Wallace K. Harrison
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United Nations Headquarters, with others, at New York, New York, 1947 to 1953.
(b. Worcester, Massachusetts 1895; d. New York, 1981)
Co-founder of the firm Harrison and Abramovitz.
Wallace K. Harrison was born in Worcester, Massachusetts in 1895. He studied in the atelier of Harvey Corbett in New York and in the atelier of Gustave Umbdenstock in Paris. In 1922 he was awarded the Rotch Traveling Fellowship which allowed him to study at the Ecole Nationale Superieure des Beaux Arts in Paris for one year. Upon his return to the United States, he worked with and for a series of architects in New York.
Although Harrison received little formal training, he eventually became one of the most successful architects of his time. During his lifetime, Harrison, mostly in partnership with Max Abramovitz, designed a wide spectrum of building types including apartments, houses, museums, college buildings and research buildings. Most of Harrison's reputation and success hinged on his involvement with large commissions.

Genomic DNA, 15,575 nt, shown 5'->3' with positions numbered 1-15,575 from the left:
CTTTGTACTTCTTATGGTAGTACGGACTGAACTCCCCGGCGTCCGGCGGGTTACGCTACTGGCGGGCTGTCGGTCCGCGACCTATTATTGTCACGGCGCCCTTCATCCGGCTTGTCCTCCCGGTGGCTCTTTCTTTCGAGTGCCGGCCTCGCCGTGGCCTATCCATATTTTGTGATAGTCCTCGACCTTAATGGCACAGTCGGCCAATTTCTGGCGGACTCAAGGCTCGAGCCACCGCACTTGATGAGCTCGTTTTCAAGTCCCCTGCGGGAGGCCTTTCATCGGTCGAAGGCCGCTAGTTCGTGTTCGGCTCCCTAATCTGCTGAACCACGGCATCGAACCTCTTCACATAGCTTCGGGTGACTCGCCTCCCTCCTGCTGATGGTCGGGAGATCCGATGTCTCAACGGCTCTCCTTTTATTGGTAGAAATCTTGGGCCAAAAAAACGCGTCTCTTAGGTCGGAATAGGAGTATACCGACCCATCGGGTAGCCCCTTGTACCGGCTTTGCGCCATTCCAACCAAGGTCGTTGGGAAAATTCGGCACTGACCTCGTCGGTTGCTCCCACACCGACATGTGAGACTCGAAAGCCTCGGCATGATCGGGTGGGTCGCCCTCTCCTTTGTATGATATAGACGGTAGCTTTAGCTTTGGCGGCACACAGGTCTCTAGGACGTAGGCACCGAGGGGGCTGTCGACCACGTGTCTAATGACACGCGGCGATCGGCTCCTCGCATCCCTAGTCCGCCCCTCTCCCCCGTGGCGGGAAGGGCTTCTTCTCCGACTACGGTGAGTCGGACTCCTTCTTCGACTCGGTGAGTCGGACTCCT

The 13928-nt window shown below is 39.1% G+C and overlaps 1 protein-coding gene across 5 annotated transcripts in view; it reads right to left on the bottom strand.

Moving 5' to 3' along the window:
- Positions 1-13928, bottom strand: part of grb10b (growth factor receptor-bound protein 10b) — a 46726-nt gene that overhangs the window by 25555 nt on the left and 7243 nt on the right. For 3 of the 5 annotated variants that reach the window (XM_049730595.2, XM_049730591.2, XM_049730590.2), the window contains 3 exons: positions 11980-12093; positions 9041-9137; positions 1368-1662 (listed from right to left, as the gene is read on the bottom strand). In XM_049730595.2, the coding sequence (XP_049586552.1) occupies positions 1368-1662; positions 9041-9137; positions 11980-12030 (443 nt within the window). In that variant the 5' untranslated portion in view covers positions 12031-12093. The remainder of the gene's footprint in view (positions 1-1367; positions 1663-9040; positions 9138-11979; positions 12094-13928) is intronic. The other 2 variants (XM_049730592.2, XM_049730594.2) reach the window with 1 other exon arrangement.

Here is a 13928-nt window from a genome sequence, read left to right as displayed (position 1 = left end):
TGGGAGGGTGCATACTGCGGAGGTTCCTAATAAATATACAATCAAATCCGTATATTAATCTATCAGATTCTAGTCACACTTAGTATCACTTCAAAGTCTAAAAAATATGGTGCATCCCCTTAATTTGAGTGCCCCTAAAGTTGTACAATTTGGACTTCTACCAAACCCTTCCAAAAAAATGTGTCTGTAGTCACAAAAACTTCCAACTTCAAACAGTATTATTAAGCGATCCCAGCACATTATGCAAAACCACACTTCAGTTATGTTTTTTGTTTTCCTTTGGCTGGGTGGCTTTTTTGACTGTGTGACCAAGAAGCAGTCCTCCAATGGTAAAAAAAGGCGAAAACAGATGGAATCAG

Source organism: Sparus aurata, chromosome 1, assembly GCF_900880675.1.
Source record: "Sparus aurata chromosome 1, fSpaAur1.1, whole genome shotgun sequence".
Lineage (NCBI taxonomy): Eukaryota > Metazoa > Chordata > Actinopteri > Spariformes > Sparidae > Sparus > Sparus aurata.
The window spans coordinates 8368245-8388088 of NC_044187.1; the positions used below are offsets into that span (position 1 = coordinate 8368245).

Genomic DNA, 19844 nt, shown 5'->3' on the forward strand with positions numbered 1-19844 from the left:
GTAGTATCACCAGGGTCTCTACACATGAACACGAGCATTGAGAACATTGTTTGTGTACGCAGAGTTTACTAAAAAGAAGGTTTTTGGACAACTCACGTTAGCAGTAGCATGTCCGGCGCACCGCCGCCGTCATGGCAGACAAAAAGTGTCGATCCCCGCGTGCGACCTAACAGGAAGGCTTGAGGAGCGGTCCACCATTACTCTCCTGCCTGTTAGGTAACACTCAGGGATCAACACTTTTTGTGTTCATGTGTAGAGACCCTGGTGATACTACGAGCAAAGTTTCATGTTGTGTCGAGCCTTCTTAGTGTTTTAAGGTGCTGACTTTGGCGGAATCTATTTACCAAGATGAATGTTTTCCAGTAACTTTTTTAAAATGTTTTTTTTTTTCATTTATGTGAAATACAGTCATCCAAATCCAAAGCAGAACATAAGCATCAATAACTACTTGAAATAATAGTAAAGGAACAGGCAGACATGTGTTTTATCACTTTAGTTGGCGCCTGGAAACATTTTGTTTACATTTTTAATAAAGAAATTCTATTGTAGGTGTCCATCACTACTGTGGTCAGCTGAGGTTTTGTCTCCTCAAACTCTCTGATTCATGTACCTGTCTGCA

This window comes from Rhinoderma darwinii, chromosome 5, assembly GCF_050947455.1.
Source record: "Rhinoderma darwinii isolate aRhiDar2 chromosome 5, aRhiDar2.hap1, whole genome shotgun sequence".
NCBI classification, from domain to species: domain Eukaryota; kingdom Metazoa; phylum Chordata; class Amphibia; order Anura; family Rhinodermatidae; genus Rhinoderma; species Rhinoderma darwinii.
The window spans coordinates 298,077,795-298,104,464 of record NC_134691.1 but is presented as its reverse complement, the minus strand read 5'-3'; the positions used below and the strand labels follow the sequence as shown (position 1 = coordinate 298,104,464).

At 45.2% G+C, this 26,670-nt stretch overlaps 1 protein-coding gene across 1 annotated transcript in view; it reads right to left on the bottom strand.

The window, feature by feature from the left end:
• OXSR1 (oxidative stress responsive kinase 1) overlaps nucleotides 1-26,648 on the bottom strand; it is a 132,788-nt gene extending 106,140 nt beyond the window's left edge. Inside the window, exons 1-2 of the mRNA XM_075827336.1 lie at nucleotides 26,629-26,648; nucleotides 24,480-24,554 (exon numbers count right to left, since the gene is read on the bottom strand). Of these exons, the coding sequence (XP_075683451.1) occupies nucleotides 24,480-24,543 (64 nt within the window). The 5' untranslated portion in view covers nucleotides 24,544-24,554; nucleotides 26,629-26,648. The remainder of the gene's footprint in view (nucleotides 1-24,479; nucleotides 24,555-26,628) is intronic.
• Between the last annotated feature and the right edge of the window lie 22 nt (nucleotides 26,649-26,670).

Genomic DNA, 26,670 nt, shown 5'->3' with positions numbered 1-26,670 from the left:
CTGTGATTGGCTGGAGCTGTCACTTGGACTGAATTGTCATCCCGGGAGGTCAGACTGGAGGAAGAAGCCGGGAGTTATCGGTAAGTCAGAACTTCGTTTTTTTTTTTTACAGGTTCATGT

Harrison most clearly made his mark on the architectural field in his design and construction of tall urban office buildings. Although, these buildings generally lack an innovative or pioneering spirit, they act as excellent showcases for straightforward, functional designing and planning.
Harrison died in New York City in 1981.
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